5) Hand-writing, signature; धनी वोपगतं दद्यात् स्वहस्तपरिचिह्नितम् (dhanī vopagataṃ dadyāt svahastaparicihnitam) Y.1.319; स्वहस्त- कालसंपन्नं शासनम् (svahasta- kālasaṃpannaṃ śāsanam) 1.32 'bearing date and signature'; धार्यतामयं प्रियायाः स्वहस्तः (dhāryatāmayaṃ priyāyāḥ svahastaḥ) V.2 'the autograph of my beloved'; 2.2.

6) (Hence fig.) Proof, indication; Mu.3.

7) Help, assistance, support; वात्या खेदं कृशाङ्ग्याः सुचिरमवयवैर्दत्तहस्ता करोति (vātyā khedaṃ kṛśāṅgyāḥ suciramavayavairdattahastā karoti) Ve.2.21.

8) A mass, quantity, abundance (of hair), in comp. with केश, कच (keśa, kaca) &c.; पाशः पक्षश्च हस्तश्च कलापार्थाः कचात् (pāśaḥ pakṣaśca hastaśca kalāpārthāḥ kacāt) Ak.; रतिविगलितबन्धे केशहस्ते सुकेश्याः सति कुसुमसनाथे किं करोत्यषे वहीं (rativigalitabandhe keśahaste sukeśyāḥ sati kusumasanāthe kiṃ karotyaṣe vahīṃ) V.4.22.

-stam 1 A pair of leather-bellows.

2) Skill (in using the hand); कलासु कौशलमक्षभूमिहस्तादिषु (kalāsu kauśalamakṣabhūmihastādiṣu) Dk. 2.2.

Derivable forms: hastaḥ (हस्तः).

--- OR ---

Hastā (हस्ता).—The thirteenth lunar mansion.

Source: DDSA: The practical Sanskrit-English dictionary
context information

Sanskrit, also spelled संस्कृतम् (saṃskṛtam), is an ancient language of India commonly seen as the grandmother of the Indo-European language family. Closely allied with Prakrit and Pali, Sanskrit is more exhaustive in both grammar and terms and has the most extensive collection of literature in the world, greatly surpassing its sister-languages Greek and Latin.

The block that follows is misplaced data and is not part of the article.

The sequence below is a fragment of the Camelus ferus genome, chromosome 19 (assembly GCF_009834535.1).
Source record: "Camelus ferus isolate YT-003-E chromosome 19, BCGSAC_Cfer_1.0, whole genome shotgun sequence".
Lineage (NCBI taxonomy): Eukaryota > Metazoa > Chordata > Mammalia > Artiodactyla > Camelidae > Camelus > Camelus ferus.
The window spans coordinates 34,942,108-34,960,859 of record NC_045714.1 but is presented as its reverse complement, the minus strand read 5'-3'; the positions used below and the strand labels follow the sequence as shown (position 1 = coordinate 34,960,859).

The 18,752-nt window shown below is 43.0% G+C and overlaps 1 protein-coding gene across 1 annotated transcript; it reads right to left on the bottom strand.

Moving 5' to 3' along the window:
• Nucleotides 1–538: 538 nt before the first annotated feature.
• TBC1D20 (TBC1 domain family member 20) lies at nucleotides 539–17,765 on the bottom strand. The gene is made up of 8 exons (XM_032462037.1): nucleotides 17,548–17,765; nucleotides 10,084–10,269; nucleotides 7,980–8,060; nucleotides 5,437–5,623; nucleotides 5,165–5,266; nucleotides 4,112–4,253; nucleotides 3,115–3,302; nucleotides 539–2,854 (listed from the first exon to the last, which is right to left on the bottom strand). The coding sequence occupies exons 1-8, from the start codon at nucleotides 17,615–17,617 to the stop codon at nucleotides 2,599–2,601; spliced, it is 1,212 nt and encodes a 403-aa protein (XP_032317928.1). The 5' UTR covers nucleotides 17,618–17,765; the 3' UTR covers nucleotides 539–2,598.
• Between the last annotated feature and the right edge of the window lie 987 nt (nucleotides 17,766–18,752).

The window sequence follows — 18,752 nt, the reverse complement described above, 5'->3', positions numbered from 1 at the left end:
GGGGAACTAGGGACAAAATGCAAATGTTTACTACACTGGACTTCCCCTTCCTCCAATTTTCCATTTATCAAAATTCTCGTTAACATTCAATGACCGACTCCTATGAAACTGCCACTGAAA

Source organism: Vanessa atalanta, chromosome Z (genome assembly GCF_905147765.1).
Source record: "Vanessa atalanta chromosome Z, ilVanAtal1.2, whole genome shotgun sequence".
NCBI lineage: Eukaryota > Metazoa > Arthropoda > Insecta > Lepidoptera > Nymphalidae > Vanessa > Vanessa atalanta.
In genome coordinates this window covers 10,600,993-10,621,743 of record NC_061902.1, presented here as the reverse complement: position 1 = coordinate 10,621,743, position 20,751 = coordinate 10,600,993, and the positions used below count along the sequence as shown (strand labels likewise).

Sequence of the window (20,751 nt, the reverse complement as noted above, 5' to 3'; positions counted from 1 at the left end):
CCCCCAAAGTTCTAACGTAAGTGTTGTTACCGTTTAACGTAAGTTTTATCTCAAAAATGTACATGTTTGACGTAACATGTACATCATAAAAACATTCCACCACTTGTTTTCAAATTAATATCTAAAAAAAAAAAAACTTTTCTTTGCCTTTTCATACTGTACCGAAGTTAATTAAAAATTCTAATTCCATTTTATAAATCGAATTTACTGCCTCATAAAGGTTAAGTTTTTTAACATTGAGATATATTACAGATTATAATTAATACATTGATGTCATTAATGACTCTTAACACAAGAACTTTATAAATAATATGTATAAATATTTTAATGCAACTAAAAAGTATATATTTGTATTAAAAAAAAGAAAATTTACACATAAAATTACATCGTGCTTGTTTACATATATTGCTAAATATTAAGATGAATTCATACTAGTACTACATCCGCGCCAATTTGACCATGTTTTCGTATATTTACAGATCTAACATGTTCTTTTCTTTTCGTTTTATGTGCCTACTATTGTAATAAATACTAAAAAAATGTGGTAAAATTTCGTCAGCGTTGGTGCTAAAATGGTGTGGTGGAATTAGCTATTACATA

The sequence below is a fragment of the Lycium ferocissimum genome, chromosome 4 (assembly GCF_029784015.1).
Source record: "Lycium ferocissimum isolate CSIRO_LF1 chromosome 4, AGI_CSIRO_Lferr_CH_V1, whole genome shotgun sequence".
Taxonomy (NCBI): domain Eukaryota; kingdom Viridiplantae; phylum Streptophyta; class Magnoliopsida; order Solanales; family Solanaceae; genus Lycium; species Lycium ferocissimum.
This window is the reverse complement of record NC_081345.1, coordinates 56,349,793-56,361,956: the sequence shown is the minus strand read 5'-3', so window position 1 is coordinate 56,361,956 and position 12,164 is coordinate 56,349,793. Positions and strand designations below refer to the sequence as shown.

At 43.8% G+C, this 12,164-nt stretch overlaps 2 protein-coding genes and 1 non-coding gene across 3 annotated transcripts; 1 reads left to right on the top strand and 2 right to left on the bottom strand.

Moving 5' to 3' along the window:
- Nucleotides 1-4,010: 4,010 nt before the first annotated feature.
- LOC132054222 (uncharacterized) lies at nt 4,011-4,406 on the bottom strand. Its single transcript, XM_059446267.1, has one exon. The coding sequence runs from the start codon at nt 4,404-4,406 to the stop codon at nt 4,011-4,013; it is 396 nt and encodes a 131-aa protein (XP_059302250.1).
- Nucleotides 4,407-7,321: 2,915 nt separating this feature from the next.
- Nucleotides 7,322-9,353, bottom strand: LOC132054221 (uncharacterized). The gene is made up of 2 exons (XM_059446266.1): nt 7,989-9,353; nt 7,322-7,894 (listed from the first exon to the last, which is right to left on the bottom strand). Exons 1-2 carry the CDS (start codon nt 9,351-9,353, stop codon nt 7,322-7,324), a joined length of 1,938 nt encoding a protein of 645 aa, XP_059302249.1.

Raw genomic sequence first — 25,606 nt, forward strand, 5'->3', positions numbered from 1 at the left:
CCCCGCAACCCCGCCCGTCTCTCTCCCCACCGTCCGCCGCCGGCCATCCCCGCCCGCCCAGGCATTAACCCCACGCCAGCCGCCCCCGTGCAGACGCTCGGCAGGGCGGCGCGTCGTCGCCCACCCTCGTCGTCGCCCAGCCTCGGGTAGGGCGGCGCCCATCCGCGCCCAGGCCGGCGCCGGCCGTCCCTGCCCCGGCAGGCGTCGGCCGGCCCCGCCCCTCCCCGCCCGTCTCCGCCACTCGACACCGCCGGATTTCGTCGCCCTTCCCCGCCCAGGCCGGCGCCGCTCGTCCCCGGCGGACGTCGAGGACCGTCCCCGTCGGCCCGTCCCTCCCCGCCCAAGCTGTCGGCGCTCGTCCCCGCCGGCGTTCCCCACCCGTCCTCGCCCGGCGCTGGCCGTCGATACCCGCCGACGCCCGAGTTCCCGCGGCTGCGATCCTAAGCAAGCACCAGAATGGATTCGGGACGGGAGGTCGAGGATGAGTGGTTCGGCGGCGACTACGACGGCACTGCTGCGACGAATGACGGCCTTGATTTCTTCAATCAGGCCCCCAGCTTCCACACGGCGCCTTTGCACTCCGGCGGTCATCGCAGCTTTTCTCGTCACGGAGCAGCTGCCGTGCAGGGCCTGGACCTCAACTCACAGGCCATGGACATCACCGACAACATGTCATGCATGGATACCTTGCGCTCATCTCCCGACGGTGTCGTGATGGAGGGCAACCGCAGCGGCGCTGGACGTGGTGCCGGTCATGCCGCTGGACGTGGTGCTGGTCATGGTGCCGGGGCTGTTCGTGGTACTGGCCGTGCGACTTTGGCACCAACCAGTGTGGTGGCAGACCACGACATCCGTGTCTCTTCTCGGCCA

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Relevant definitions

Search found 312 related definition(s) that might help you understand this better. Below you will find the 15 most relevant articles:

Padmahasta
Padmahasta (पद्महस्त).—a. holding a lotus. (-raḥ, -staḥ) 1 an epithet of Viṣṇu. 2) a lotus like...
Dandahasta
Daṇḍahasta (दण्डहस्त) refers to the name of a Weapon mentioned in the Mahābhārata (cf. IX.44.1...
Hastacapalya
Hastacāpalya (हस्तचापल्य).—= हस्तकौशलम् (hastakauśalam) q. v. Derivable forms: hastacāpalyam (ह...
Hastihasta
Hastihasta (हस्तिहस्त).—an elephant's trunk.Derivable forms: hastihastaḥ (हस्तिहस्तः).Hastihast...
Hastadosha
Hastadoṣa (हस्तदोष).—a slip of the hand. Derivable forms: hastadoṣaḥ (हस्तदोषः).Hastadoṣa is a ...
Hastakaushala
Hastakauśala (हस्तकौशल).—manual dexterity. Derivable forms: hastakauśalam (हस्तकौशलम्).Hastakau...
Hastalaghava
Hastalāghava (हस्तलाघव).—1) manual readiness or skill. 2) a sleight of the hand, legerdemain. D...
Hastagata
Hastagata (हस्तगत).—a. come to hand, fallen into one's possession, obtained, secured; त्वं प्रा...
Hastakshara
Hastākṣara (हस्ताक्षर).—one's own hand or signature, one's own sign-manual. Derivable forms: ha...
Varadahasta
varadahasta (वरदहस्त).—m The bountiful hand.
Abhayahasta
abhayahasta (अभयहस्त).—m The hand stretched forth in reassurance.
Svahasta
Svahasta (स्वहस्त).—one's own hand or handwriting, an autograph; see under हस्त (hasta). Deriva...
Cakrahasta
Cakrahasta (चक्रहस्त) refers to the name of a Weapon mentioned in the Mahābhārata (cf. IX.44.1...
Hastakriya
Hastakriyā (हस्तक्रिया).—manual work or performance, handicraft. Hastakriyā is a Sanskrit compo...
Karihasta
Karihasta (करिहस्त).—A type of gesture (āṅgika) made with dance-hands (nṛttahasta);&m...